The city of San Francisco, which was also technically neutral, told the justices that a “total ban” on public sleeping would indeed be unconstitutional. But the city also urged the court to overturn the Ninth Circuit’s ruling in Johnson, which has left San Francisco “unable to enforce the will of San Francisco voters, unable to allow conscientious City employees to do their jobs, and unable to protect its public spaces.” More than a dozen similar friend of the court briefs make similar arguments.

The administration agreed with some aspects of the Ninth Circuit’s ruling and disagreed with others. (It also described itself as formally arguing in support of neither side.) In court filings, the federal government said it agreed with the appeals court’s ruling that the Eighth Amendment prohibits state and local officials “from effectively criminalizing the status of homelessness by completely barring individuals without access to shelter from residing in the jurisdiction.”

“For nearly three decades, the United States has taken the position that laws prohibiting sleeping in public at all times and in all places violate the Robinson principle as applied to individuals who have no access to shelter,” the Justice Department claimed. “As applied to those individuals, the laws effectively criminalize the status of homelessness because they make it impossible for someone with that status to reside in the jurisdiction without violating the law.”

The Justice Department also argued that even under Robinson, states and cities have a wide range of tools to address homelessness in their communities. But it parted ways with the Ninth Circuit’s ruling in Johnson because the court imposed “broad injunctive relief” instead of “a more particularized inquiry into the circumstances of the individuals to whom those ordinances may be applied.” It also criticized the panel for declining to define what it means to be “involuntarily homeless” and the use of aggregate statistics to determine whether the plaintiffs fell into that category.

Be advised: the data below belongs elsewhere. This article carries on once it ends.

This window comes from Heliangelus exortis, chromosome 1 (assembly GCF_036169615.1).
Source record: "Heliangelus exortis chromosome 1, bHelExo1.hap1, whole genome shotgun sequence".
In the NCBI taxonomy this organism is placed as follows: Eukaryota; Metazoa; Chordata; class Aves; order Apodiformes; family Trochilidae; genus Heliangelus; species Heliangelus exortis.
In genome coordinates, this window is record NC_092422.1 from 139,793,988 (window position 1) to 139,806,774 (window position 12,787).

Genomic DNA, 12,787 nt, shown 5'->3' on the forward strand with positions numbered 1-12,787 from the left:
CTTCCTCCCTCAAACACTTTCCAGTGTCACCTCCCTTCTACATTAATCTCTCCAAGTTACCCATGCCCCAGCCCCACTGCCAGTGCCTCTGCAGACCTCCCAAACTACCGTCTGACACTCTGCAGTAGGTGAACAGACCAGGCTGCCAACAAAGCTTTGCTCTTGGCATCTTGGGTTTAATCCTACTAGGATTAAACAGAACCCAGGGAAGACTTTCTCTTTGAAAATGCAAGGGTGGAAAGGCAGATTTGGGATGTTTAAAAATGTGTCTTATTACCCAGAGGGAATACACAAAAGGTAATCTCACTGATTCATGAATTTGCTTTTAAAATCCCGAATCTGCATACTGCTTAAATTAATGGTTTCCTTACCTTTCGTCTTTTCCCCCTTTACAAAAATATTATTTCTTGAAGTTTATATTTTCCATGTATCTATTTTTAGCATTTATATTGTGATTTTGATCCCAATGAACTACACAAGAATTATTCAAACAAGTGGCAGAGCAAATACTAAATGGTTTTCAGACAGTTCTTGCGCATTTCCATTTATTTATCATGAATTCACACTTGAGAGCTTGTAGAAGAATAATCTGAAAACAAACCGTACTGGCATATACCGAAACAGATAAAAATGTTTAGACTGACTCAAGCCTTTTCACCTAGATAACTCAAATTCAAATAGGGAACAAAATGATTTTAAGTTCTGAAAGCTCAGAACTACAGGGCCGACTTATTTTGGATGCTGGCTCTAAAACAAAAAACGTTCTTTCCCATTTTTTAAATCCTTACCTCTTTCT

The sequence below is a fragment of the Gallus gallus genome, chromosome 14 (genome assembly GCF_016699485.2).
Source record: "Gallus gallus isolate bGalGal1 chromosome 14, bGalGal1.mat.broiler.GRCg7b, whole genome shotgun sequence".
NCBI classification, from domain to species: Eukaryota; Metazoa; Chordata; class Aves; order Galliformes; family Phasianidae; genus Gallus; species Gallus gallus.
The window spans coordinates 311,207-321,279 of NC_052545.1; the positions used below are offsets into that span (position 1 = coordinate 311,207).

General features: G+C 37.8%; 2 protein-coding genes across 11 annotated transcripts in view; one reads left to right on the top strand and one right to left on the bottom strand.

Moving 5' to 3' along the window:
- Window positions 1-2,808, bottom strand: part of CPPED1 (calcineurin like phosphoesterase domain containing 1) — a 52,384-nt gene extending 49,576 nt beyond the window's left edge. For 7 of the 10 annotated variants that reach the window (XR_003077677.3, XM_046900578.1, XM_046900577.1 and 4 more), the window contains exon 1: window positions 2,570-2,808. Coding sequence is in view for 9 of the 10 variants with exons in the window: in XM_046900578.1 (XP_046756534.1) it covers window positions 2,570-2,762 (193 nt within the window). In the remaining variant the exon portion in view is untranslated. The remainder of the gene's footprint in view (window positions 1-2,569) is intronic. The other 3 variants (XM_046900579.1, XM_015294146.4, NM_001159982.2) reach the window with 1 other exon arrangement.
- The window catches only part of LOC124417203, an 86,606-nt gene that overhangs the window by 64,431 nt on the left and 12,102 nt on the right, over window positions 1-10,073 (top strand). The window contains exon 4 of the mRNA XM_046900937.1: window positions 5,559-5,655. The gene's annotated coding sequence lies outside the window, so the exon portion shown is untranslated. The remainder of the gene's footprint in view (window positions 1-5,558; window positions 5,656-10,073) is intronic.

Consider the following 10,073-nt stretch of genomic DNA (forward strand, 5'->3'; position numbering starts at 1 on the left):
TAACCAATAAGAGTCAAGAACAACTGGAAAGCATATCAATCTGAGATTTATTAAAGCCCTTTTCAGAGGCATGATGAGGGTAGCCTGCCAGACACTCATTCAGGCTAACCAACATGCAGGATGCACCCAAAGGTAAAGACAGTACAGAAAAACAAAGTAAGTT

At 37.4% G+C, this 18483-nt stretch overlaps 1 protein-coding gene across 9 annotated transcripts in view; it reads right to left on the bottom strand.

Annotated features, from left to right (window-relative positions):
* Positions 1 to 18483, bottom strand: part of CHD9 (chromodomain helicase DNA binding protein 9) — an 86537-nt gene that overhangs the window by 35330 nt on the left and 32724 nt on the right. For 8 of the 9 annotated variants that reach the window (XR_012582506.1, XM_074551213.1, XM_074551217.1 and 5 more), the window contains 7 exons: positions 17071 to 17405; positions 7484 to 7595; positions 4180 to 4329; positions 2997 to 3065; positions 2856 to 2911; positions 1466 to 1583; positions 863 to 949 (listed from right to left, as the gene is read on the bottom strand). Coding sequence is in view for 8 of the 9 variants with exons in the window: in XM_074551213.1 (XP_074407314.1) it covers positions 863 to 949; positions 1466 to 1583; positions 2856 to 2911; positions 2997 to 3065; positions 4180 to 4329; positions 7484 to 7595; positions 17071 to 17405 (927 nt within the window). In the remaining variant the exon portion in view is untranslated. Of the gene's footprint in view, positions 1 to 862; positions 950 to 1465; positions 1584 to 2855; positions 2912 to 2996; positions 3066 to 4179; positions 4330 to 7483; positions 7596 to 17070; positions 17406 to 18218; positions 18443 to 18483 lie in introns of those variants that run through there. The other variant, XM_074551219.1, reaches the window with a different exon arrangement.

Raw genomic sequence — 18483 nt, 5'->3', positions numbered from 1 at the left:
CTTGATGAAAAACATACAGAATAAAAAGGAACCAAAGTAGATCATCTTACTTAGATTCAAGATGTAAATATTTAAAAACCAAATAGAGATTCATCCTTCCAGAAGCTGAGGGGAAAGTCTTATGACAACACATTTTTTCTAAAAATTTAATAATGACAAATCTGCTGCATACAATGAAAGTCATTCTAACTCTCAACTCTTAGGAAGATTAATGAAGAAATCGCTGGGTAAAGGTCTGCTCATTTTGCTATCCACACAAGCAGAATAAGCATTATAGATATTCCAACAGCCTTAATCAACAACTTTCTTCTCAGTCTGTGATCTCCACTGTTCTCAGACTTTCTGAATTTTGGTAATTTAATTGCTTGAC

Grants Pass did not directly ask the court to overturn Robinson; it thinks it can prevail on other grounds. At the same time, the city wouldn’t miss the 1967 precedent if it were gone: It referred to Robinson as an “aberration,” urged the justices not to extend its reasoning further, and argued that if the justices think it is necessary to overturn Robinson to decide the case, then it should do so.

The city instead argued for a narrower reading of the Eighth Amendment, claiming that Johnson did not reflect the original public understanding of it. Their originalist argument centered on founding-era poor laws and vagrancy laws, and it primarily cited a 1999 dissenting opinion by Justice Clarence Thomas where he claimed that “laws prohibiting loitering and vagrancy have been a fixture of Anglo-American law at least since the time of the Norman Conquest.”